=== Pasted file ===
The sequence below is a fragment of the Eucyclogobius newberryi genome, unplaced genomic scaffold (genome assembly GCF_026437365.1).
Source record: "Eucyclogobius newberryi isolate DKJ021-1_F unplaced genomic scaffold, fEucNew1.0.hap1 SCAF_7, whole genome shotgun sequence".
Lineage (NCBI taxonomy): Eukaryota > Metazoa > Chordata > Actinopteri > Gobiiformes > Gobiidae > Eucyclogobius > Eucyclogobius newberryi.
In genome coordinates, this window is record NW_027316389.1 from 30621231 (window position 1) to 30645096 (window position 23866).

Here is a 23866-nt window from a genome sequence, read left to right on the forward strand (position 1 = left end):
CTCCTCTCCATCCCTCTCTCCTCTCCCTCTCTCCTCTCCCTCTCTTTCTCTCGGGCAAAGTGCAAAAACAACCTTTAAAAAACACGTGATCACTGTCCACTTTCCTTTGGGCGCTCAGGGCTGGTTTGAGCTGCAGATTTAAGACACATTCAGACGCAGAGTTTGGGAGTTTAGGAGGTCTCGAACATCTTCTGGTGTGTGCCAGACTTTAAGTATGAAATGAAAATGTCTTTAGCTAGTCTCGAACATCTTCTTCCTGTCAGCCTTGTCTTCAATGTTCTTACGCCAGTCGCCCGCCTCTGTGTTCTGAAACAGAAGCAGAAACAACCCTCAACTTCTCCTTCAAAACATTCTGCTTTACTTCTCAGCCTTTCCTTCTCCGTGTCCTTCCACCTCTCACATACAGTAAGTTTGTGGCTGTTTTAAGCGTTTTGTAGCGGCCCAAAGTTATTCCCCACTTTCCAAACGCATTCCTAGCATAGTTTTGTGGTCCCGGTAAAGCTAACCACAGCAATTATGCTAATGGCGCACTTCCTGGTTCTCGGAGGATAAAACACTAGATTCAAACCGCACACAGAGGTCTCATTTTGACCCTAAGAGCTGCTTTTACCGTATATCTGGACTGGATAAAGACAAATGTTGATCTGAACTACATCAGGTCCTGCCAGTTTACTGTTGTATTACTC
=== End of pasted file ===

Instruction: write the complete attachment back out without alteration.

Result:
The sequence below is a fragment of the Eucyclogobius newberryi genome, unplaced genomic scaffold (genome assembly GCF_026437365.1).
Source record: "Eucyclogobius newberryi isolate DKJ021-1_F unplaced genomic scaffold, fEucNew1.0.hap1 SCAF_7, whole genome shotgun sequence".
Lineage (NCBI taxonomy): Eukaryota > Metazoa > Chordata > Actinopteri > Gobiiformes > Gobiidae > Eucyclogobius > Eucyclogobius newberryi.
In genome coordinates, this window is record NW_027316389.1 from 30621231 (window position 1) to 30645096 (window position 23866).

Here is a 23866-nt window from a genome sequence, read left to right on the forward strand (position 1 = left end):
CTCCTCTCCATCCCTCTCTCCTCTCCCTCTCTCCTCTCCCTCTCTTTCTCTCGGGCAAAGTGCAAAAACAACCTTTAAAAAACACGTGATCACTGTCCACTTTCCTTTGGGCGCTCAGGGCTGGTTTGAGCTGCAGATTTAAGACACATTCAGACGCAGAGTTTGGGAGTTTAGGAGGTCTCGAACATCTTCTGGTGTGTGCCAGACTTTAAGTATGAAATGAAAATGTCTTTAGCTAGTCTCGAACATCTTCTTCCTGTCAGCCTTGTCTTCAATGTTCTTACGCCAGTCGCCCGCCTCTGTGTTCTGAAACAGAAGCAGAAACAACCCTCAACTTCTCCTTCAAAACATTCTGCTTTACTTCTCAGCCTTTCCTTCTCCGTGTCCTTCCACCTCTCACATACAGTAAGTTTGTGGCTGTTTTAAGCGTTTTGTAGCGGCCCAAAGTTATTCCCCACTTTCCAAACGCATTCCTAGCATAGTTTTGTGGTCCCGGTAAAGCTAACCACAGCAATTATGCTAATGGCGCACTTCCTGGTTCTCGGAGGATAAAACACTAGATTCAAACCGCACACAGAGGTCTCATTTTGACCCTAAGAGCTGCTTTTACCGTATATCTGGACTGGATAAAGACAAATGTTGATCTGAACTACATCAGGTCCTGCCAGTTTACTGTTGTATTACTC